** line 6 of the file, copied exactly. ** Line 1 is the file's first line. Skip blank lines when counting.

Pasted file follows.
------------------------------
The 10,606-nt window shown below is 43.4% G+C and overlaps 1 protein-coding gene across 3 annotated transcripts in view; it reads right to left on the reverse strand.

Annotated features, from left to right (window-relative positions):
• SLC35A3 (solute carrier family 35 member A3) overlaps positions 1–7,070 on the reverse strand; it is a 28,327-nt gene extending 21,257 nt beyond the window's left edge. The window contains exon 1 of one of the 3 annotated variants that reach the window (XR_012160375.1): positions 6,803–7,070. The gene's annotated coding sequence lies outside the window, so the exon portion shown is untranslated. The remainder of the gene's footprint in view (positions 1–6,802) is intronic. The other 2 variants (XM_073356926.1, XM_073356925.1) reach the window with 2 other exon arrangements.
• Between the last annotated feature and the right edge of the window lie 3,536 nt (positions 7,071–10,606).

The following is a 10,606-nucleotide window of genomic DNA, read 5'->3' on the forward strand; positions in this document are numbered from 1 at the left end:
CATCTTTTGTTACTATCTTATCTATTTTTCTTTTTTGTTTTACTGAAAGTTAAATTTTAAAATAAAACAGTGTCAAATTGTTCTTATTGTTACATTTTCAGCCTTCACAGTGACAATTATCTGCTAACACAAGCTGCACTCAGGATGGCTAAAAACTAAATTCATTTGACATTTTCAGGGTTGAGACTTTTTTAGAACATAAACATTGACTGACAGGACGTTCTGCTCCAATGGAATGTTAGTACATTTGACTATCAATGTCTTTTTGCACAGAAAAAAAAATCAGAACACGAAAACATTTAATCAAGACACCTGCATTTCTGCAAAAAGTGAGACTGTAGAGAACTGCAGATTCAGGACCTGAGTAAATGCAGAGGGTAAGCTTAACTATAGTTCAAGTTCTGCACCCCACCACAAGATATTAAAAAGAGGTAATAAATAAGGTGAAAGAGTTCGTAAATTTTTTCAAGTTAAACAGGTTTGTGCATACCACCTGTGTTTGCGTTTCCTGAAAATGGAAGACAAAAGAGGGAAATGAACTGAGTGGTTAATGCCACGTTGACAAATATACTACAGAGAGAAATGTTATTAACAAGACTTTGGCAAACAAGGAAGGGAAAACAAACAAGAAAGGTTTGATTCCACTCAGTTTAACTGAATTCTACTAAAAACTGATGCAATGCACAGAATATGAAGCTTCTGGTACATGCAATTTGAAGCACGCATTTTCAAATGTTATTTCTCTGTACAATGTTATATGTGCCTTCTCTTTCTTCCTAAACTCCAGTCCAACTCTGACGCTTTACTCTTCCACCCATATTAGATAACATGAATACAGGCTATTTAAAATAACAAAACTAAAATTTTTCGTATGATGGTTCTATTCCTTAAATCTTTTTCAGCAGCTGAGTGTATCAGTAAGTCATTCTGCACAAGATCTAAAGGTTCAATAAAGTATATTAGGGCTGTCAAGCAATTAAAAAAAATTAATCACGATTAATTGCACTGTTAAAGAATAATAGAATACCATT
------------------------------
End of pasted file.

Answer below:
CATCTTTTGTTACTATCTTATCTATTTTTCTTTTTTGTTTTACTGAAAGTTAAATTTTAAAATAAAACAGTGTCAAATTGTTCTTATTGTTACATTTTCAGCCTTCACAGTGACAATTATCTGCTAACACAAGCTGCACTCAGGATGGCTAAAAACTAAATTCATTTGACATTTTCAGGGTTGAGACTTTTTTAGAACATAAACATTGACTGACAGGACGTTCTGCTCCAATGGAATGTTAGTACATTTGACTATCAATGTCTTTTTGCACAGAAAAAAAAATCAGAACACGAAAACATTTAATCAAGACACCTGCATTTCTGCAAAAAGTGAGACTGTAGAGAACTGCAGATTCAGGACCTGAGTAAATGCAGAGGGTAAGCTTAACTATAGTTCAAGTTCTGCACCCCACCACAAGATATTAAAAAGAGGTAATAAATAAGGTGAAAGAGTTCGTAAATTTTTTCAAGTTAAACAGGTTTGTGCATACCACCTGTGTTTGCGTTTCCTGAAAATGGAAGACAAAAGAGGGAAATGAACTGAGTGGTTAATGCCACGTTGACAAATATACTACAGAGAGAAATGTTATTAACAAGACTTTGGCAAACAAGGAAGGGAAAACAAACAAGAAAGGTTTGATTCCACTCAGTTTAACTGAATTCTACTAAAAACTGATGCAATGCACAGAATATGAAGCTTCTGGTACATGCAATTTGAAGCACGCATTTTCAAATGTTATTTCTCTGTACAATGTTATATGTGCCTTCTCTTTCTTCCTAAACTCCAGTCCAACTCTGACGCTTTACTCTTCCACCCATATTAGATAACATGAATACAGGCTATTTAAAATAACAAAACTAAAATTTTTCGTATGATGGTTCTATTCCTTAAATCTTTTTCAGCAGCTGAGTGTATCAGTAAGTCATTCTGCACAAGATCTAAAGGTTCAATAAAGTATATTAGGGCTGTCAAGCAATTAAAAAAAATTAATCACGATTAATTGCACTGTTAAAGAATAATAGAATACCATT